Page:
Thursday, August 30, 2007

The Mind - Au Naturale

For decades, psychiatrists, surgeons, family physicians, and quacks have resorted to a myriad of methods to still the sadness and quell the voices echoing in our heads. Lobotomies, insulin treatment, electroconvulsive (shock) therapy were once standards of care for mental illness, along with all sorts of medicaments and solutions. Now, we're more humane – we manage most of our mental ailments by ingesting pills. And what a variety: olanzapine, lamotrigine, sertraline, paroxetine, quetiapine, aripiprazole, ziprasidone, duloxetine, venlafaxine. The syllables drip off my tongue, almost a lilting poem.

But folks who have the blues or other mental and emotional maladies are starting to tell their prescribing psychiatrists and family docs: no thanks. Why? The growing evidence that some medications are as effective as placebo, their prohibitive expense and increasing hassles imposed by insurers, and side effects that sometimes seem worse than the disease: weight gain, diabetes, lack of libido, and changes in cognitive and emotional capacities. And, of course, some people just don’t want anything screwing with their head.

Which I find fascinating. Why wouldn’t someone in the throes of severe emotional distress not gobble a small, white sphere to feel better? to become functional? To return to ‘normal’?

This dilemma underlies both my research and my fiction. During the day, I ponder how to improve patient ‘adherence’ to antidepressants and antipsychotics. My hypothesis: take your meds, and you'll experience improved clinical outcomes and save money. Crass, perhaps, but these are endpoints I can measure by crunching very large datasets comprised of millions of medical and pharmacy claims using fancy statistics and large hard-drives.

But the numbers only go so far: Why don’t people take their meds? Why do they resist medically-accepted treatments? Why aren’t people adherent to experts' proscriptions?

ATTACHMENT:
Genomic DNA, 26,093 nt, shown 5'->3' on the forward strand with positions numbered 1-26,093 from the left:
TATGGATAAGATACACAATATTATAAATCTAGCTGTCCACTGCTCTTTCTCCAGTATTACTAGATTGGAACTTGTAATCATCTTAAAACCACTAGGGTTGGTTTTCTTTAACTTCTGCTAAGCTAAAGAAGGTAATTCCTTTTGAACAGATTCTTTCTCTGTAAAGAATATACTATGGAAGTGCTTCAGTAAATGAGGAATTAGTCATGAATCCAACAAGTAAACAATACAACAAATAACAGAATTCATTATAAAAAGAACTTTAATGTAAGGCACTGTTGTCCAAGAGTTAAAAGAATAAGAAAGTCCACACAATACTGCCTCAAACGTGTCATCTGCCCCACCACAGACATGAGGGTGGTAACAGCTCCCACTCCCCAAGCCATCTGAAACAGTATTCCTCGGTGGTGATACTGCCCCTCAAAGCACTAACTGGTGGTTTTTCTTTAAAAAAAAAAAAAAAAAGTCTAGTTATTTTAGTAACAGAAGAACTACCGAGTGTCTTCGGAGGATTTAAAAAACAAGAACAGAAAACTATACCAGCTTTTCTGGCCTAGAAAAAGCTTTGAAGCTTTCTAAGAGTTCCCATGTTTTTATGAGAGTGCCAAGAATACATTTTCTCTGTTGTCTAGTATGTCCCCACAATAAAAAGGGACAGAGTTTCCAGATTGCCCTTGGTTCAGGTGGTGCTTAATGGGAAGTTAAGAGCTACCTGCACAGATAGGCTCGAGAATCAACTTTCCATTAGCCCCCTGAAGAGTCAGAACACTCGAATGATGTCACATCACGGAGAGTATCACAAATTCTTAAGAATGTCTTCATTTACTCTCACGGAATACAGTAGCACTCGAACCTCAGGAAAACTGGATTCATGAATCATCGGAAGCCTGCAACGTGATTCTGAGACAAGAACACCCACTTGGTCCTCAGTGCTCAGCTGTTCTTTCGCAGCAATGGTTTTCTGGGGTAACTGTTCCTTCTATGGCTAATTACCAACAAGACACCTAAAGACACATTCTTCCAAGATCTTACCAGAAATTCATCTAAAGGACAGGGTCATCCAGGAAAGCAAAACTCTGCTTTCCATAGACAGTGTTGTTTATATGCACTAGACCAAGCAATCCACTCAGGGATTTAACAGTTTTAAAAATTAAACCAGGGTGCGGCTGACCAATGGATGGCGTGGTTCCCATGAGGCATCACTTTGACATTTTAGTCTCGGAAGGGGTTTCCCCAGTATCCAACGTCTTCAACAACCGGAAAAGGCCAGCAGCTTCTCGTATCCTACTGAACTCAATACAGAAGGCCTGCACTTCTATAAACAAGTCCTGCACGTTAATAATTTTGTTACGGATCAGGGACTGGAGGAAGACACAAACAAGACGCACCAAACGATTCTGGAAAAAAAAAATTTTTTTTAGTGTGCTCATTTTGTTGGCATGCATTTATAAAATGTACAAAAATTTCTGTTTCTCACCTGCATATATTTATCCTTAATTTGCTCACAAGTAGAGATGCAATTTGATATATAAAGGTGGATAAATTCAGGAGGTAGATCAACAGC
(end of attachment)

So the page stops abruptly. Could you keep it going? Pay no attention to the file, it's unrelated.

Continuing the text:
A pivotal section of BRIGHTER THAN BRIGHT finds Ben, my protagonist, wallowing in a mixed manic-depressive state and grappling with the decision of whether to take an antipsychotic. After days of fear and indecision, he succumbs and experiences a miracle - the reinstatement of his mind…

I waken and hear the whir of highway traffic and, more distant, the lonesome wail of a train. The night workers rustle, talk softly, prepare for the next group of caretakers. Someone moans from another room. These are the only sounds; my mind is quiet; there is no noise, no morbid, florid thoughts, no whooshing or thrumming or humming, no lingering nightmares or images or memories. Normal? Is this what normal feels like? I don’t remember.

There are many ways to attain and maintain mental health. Whatever it takes - pills, gamma rays, sun, running, talk therapy, magnets applied to your temples, Emotional Freedom Techniques, or hey, dirt - stay healthy and happy. Peace, Linda

For an excellent article on the pitfalls and pros of medications – and their 'natural' alternatives - turn to The Unmedicated Mind


  1. You are cueing up in my mind the genius of Kay Redfield Jamison's The Unquiet Mind and her brilliant observations in Touched with Fire: Manic-Depressive Illness and the Artistic Temperament. Jamison’s perspective may help you flesh out Ben’s decision process…or lack thereof.

  2. Yes, Jamison is brilliant - and inspiring. Her latest - EXUBERANCE - follows in the same vein, though on a happier note. AN UNQUIET MIND comes into play when another character strives to understand the bipolar nature of Ben.

  3. I'm been circling the concept of voice for days now. And how some writers just leap off the page, you can HEAR them. Yet they don't intrude the least. I love your voice Linda, and I love that paragraph. But now I'm circling the concept of normal.